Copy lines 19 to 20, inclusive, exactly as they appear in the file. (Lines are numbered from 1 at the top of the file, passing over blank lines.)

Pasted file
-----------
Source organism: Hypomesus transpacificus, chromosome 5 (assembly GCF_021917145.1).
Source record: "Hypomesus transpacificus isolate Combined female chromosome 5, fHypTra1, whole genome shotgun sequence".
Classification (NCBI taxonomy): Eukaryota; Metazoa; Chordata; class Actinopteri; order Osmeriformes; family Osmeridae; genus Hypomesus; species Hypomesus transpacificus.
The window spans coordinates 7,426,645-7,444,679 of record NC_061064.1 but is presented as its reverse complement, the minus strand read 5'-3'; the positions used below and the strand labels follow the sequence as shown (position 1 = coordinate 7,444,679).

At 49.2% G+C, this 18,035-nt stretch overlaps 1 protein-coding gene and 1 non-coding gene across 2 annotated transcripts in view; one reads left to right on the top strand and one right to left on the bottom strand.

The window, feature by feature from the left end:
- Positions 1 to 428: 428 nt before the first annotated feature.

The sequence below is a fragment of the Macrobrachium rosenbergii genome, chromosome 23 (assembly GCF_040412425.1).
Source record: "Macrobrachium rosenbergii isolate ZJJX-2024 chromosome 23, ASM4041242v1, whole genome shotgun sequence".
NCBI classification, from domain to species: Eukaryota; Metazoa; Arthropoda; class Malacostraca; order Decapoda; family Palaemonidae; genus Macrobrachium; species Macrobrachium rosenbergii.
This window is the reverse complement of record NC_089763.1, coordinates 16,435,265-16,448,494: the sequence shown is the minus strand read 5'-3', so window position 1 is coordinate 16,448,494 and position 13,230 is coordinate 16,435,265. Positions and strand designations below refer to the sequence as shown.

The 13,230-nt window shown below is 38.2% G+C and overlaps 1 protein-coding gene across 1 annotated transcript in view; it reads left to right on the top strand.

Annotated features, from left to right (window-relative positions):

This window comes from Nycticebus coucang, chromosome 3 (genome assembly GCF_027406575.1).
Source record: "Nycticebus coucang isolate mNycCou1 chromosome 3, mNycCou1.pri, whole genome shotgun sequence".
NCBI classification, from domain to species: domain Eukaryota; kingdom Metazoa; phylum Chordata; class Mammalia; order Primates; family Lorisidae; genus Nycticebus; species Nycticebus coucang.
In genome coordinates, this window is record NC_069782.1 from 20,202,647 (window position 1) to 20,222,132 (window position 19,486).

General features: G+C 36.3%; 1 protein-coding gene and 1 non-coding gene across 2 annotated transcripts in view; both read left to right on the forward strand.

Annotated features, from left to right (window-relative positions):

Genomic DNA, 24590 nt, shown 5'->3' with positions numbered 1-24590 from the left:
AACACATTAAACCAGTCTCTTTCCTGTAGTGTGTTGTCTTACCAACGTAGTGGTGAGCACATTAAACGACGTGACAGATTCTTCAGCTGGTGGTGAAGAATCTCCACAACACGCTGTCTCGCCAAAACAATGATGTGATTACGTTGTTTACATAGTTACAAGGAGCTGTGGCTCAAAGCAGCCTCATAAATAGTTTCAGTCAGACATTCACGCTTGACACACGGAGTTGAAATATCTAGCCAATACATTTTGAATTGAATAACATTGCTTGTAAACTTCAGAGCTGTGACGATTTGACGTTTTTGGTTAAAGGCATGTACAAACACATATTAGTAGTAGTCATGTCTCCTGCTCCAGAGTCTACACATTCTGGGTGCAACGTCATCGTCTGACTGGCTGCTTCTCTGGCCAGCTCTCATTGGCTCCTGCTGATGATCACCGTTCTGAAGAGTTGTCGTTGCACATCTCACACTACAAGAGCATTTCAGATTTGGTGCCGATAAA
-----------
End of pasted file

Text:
Annotated features, from left to right (window-relative positions):

Genomic DNA, 24590 nt, shown 5'->3' with positions numbered 1-24590 from the left: